Following the accomplishments of last year’s debut, the theater festival showcasing EU plays will run its second edition come August.If theater articulates real life sentiments, then Teatro Europa, a festival of European plays, has this to say when it returns in August: the world–albeit its recent difficulties–is on the mend.
This, at least, is reflected on the festival’s plans this year.
Back in 2020, the initiative–put together by the European Union (EU) Delegation to the Philippines–was meant to debut to a live audience. Its goal was to tap seven local universities to stage seven plays from different countries. However, the coronavirus disease 2019 (COVID-19) put most of the world on hold. The measures set to curb the pandemic’s spread, hobbled the Philippine theater scene by preventing nonessential mass gatherings. Because of this, the festival’s organizers decided to migrate to an online setting.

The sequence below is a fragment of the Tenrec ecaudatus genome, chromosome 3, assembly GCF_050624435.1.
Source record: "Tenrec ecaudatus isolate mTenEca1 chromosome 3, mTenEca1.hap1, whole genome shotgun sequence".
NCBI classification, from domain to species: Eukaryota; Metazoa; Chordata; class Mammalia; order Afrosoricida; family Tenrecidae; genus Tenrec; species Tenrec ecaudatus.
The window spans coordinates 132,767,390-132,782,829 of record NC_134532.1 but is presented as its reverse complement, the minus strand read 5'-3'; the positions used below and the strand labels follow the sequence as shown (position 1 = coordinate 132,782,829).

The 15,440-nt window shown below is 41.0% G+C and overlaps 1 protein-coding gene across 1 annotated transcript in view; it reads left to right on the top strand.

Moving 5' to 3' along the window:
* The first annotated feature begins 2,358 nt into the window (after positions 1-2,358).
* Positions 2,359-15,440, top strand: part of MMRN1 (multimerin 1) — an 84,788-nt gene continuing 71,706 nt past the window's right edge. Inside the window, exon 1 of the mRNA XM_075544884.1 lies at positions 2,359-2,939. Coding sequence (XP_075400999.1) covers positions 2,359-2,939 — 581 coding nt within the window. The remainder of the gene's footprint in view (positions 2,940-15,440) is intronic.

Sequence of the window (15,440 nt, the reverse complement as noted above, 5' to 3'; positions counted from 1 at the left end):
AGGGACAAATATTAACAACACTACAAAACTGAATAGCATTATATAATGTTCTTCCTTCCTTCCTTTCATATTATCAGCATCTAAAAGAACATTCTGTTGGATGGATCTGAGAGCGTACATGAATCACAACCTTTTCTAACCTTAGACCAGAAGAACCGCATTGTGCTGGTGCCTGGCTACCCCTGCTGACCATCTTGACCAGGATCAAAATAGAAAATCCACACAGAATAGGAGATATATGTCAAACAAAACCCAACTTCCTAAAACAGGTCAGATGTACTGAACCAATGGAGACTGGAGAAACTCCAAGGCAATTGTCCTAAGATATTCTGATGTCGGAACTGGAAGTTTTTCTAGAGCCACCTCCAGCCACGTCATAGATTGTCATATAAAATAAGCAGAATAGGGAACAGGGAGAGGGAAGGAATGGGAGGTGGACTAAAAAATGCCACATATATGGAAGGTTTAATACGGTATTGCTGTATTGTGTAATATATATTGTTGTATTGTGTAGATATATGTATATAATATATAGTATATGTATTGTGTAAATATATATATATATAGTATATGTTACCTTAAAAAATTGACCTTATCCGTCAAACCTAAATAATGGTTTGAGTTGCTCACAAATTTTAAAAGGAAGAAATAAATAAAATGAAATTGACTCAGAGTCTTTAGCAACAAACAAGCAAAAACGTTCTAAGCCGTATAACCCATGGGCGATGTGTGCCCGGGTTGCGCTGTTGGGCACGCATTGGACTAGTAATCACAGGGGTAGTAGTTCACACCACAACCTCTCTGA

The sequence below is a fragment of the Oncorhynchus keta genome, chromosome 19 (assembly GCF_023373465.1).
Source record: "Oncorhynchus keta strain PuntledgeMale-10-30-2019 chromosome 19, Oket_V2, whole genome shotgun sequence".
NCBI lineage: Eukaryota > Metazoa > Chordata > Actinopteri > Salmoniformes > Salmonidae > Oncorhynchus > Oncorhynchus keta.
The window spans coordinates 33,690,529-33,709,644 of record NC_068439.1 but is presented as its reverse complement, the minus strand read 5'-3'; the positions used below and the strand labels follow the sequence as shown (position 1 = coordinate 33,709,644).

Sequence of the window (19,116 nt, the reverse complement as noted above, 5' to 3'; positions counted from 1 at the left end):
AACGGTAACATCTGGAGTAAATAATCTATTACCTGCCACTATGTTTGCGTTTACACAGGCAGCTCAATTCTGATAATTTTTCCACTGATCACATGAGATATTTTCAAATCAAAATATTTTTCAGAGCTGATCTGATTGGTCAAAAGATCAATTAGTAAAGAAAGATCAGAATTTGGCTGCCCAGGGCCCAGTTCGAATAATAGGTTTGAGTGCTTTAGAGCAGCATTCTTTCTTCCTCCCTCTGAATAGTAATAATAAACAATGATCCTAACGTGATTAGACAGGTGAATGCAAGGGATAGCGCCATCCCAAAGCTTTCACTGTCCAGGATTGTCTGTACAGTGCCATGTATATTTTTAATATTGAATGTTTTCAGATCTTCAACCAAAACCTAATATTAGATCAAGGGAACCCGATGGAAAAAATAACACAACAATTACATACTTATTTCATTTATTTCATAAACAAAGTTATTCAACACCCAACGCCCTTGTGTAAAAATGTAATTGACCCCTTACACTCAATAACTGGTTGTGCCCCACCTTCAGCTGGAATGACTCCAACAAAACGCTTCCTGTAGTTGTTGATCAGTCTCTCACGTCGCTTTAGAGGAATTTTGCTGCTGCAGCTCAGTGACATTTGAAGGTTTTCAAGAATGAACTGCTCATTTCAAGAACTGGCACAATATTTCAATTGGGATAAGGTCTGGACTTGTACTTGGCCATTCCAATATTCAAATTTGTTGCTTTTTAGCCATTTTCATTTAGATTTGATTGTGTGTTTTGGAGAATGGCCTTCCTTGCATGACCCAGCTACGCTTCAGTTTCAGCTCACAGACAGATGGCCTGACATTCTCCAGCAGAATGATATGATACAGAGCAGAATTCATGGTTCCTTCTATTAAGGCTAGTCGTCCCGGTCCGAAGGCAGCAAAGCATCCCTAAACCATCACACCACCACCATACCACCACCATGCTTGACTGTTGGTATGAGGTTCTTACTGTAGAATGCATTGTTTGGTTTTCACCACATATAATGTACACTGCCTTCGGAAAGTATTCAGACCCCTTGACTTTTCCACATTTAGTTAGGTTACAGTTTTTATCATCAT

This year, however, as COVID-19 vaccines continue to roll out and restrictions are lessened, Teatro Europa has more freedom to do what it wants and it has returned bigger. From seven plays, the festival will now do 16; as a result, the number of universities it will be collaborating with have also increased. Additionally, for the first time since its debut, it will have an onsite show. Come August 28 in Intramuros, it will be collaborating with the University of the East to stage Pedro Calderón de la Barca’s “The Great Theater of the World.” And, with this in mind, the festival’s organizers are vocally eager to see results.
“Theater is one of the greatest forms of art,” said Rafael de Bustamante, First Counsellor of the EU Delegation to the Philippines. “It’s a dynamic reflection of the rich culture and heritage of the European Union.” And this year, plays will continue to display such wealth through a diverse range of stories that will tackle a wide array of subjects.